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The Sale of the family business-entrepreneurial project, strategic decision, or expropriation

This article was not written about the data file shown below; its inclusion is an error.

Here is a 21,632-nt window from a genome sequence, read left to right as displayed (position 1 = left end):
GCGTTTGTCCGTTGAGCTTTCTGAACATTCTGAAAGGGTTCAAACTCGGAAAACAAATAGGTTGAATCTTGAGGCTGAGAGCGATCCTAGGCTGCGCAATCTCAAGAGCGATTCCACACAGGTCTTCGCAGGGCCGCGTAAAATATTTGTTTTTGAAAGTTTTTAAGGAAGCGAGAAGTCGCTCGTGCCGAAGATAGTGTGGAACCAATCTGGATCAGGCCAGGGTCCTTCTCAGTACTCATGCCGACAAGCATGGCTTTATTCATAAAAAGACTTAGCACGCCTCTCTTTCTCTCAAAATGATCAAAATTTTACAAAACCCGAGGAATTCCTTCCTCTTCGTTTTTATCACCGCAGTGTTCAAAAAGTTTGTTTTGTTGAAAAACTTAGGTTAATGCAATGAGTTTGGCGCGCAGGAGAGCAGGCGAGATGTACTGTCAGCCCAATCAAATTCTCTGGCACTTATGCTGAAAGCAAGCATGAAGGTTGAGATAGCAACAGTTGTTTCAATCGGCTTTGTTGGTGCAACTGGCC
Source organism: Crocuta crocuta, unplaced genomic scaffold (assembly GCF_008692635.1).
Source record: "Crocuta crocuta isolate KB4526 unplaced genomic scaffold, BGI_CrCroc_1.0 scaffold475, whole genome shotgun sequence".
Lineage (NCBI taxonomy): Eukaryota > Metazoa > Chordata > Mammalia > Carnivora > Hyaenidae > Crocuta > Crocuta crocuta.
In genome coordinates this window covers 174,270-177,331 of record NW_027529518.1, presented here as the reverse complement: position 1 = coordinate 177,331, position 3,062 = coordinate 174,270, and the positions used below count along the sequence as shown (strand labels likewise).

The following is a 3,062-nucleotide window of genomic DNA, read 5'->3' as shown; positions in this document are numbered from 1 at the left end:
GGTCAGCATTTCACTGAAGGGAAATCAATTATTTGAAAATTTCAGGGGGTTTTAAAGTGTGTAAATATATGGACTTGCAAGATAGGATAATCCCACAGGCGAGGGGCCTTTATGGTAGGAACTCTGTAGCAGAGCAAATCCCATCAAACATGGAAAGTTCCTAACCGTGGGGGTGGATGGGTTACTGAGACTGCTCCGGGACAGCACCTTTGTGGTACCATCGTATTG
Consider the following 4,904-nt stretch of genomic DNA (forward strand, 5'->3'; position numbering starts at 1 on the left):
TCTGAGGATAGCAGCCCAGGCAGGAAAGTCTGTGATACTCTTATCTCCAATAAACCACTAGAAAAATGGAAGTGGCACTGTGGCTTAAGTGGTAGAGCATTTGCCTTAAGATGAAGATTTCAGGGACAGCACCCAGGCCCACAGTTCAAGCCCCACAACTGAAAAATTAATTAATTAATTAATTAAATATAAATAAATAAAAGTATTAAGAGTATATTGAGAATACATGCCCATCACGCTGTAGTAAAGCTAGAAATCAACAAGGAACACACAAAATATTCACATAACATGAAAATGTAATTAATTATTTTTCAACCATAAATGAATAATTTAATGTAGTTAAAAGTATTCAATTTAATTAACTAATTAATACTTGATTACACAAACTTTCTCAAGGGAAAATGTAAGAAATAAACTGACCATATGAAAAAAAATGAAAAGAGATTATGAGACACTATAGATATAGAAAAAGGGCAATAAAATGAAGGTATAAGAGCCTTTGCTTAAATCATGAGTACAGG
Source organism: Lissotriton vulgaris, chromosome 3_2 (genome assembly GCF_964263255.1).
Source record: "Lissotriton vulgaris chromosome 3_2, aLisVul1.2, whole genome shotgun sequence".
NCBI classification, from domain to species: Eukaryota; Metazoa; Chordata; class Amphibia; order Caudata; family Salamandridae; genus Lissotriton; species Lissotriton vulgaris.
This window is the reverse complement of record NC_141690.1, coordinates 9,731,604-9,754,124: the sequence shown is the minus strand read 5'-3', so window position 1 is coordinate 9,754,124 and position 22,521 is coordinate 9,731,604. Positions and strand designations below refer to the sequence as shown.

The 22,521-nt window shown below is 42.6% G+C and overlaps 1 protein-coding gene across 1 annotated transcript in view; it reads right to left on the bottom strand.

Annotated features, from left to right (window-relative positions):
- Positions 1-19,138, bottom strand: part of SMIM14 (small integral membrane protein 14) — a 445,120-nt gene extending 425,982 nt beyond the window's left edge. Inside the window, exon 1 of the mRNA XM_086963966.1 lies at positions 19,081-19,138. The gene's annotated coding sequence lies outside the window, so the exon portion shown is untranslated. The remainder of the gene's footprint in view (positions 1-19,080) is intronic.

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Although the sale of your family's business has always been considered an alternative for what reason ever to the ongoing fight for surviving, the sale of the family business and its effect onto family members and the family as a system have nearly not been researched. In discussions with family business owners as well as with academics and consultants the sale of the family business was viewed as an easy way out. "Most of the scholars in the family business field in many ways regard the sale of a family company as a failure,.." (Pellegrin 1999, Pp. 1) Watching the market of private banking, wealth management and consulting for what is now more than a decade it becomes obvious that this must not be true. Selling a family business has in-depth effects onto individual family members and to the family as a system. It is the way out of one system into another one that the selling family members do not know yet and that therefore bears not only opportunities but also risks. For business-owning families, ownership is a key to control their companies, and a central instrument for developing their family's wealth. Following the ownership rights these families often manage their own companies. In these cases the company is not only a relevant asset of the family's wealth but it also structures the family's life which is organised around it. The leading question of this research project is "What conditions do lead to the sale of a family business? Are there patterns that are not only consistent but that also help to predict and maybe even to avoid the sale of the family's business? How does the sale of the family business affect these families? Which questions come up after the sale and how can they be addressed appropriately? Under which conditions and mediating factors are questions more or less important and more or less complicated to answer?" This study consists of three main parts: the theoretical background, the empirical study, and the development of a theory of the sale of the family business. In the theoretical part relevant concepts are defined, the process of the sale and after-sale of the family business are shown as a part of the overall development of the business family. Because of the applied methodology which is based on grounded research theory (Glaser and Strauss 1967; Strauss and Corbin 1990) there will be no literature review to start with. Instead, results from literature will be incorporated in the third part discussing the results of the empirical study. This empirical study will be described in the second part. Based on the outcome of the empirical study a theory will be outlined to describe patterns of the sale and their effects onto the family members and the family system.

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